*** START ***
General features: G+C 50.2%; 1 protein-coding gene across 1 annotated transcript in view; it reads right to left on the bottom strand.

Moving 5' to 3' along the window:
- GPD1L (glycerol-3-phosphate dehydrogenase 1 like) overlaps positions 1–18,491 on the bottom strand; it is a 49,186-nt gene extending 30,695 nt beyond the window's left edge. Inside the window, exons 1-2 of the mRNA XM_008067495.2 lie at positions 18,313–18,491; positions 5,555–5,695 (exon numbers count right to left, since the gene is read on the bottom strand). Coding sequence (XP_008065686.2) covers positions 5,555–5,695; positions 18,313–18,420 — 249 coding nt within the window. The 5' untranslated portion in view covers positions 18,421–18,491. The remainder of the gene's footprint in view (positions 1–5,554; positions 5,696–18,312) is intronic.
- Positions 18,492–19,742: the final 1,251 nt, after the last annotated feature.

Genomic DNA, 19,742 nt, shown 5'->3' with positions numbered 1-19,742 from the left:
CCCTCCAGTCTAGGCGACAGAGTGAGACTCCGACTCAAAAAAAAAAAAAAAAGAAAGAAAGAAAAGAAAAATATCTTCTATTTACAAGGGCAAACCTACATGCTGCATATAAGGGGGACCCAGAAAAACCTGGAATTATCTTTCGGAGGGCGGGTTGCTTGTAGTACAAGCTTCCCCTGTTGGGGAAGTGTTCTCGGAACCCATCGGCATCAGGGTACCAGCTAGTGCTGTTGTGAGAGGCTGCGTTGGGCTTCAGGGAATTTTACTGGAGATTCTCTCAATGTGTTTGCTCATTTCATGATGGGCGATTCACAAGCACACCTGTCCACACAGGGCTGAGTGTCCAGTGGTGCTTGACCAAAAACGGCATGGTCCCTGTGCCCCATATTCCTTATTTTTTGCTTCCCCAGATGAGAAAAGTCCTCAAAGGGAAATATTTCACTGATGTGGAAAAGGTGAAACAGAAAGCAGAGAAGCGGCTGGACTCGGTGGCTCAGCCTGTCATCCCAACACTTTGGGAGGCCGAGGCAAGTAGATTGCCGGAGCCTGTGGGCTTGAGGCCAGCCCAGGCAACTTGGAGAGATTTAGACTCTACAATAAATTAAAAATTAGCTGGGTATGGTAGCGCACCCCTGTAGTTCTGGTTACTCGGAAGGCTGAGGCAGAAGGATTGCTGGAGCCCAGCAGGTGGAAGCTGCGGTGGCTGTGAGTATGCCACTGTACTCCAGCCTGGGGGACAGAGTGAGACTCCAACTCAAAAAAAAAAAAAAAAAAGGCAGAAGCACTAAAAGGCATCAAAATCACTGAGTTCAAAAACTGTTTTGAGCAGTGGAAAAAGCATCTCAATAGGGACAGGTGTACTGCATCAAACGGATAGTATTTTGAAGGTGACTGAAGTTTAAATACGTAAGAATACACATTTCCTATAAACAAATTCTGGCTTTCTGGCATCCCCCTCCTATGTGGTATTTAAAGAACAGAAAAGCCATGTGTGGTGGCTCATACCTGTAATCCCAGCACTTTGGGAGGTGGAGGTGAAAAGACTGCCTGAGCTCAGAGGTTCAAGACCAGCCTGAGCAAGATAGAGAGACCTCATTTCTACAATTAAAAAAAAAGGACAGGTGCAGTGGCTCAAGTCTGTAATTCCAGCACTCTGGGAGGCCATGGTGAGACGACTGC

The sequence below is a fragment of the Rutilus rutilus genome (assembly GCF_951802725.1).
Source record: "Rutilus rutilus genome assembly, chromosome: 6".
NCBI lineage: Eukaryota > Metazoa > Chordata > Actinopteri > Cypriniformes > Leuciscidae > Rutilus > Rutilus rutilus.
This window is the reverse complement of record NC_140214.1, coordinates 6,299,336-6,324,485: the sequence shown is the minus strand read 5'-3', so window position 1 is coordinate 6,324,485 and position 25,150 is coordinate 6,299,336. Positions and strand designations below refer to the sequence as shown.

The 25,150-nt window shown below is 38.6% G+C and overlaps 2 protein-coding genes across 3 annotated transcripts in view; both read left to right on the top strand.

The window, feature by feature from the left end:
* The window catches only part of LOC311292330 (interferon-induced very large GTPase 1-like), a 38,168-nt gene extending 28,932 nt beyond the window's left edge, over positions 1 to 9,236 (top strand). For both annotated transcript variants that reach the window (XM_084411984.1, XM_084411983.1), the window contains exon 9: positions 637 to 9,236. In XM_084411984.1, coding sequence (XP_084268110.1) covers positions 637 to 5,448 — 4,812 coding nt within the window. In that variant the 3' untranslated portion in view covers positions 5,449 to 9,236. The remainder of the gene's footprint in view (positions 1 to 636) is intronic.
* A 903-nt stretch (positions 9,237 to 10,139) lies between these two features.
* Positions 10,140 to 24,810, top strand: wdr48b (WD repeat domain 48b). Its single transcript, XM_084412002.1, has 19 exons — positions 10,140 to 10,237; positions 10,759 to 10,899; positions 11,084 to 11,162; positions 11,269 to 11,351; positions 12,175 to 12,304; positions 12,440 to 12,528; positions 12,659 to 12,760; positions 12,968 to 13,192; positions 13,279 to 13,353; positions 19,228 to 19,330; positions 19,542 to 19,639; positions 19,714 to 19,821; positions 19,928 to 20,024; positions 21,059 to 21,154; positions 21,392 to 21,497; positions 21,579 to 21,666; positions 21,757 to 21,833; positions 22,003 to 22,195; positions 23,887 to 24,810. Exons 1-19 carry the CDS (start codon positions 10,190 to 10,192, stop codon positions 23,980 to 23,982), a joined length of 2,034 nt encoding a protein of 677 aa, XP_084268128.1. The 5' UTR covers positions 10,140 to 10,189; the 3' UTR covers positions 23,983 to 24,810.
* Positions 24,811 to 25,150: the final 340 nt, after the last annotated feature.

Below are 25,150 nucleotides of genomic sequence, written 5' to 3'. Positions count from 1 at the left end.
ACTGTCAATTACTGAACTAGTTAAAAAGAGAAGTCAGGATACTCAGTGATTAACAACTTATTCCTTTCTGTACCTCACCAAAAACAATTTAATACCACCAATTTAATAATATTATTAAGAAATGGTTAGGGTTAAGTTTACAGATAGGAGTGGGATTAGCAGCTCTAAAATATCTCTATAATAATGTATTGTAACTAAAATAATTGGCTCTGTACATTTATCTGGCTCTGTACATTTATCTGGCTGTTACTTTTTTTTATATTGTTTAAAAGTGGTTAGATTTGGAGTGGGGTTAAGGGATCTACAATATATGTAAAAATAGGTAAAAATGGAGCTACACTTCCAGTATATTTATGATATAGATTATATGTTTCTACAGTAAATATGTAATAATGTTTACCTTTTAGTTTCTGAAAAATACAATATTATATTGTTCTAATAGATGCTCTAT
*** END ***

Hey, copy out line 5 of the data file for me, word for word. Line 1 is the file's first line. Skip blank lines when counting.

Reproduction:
Genomic DNA, 19,742 nt, shown 5'->3' with positions numbered 1-19,742 from the left: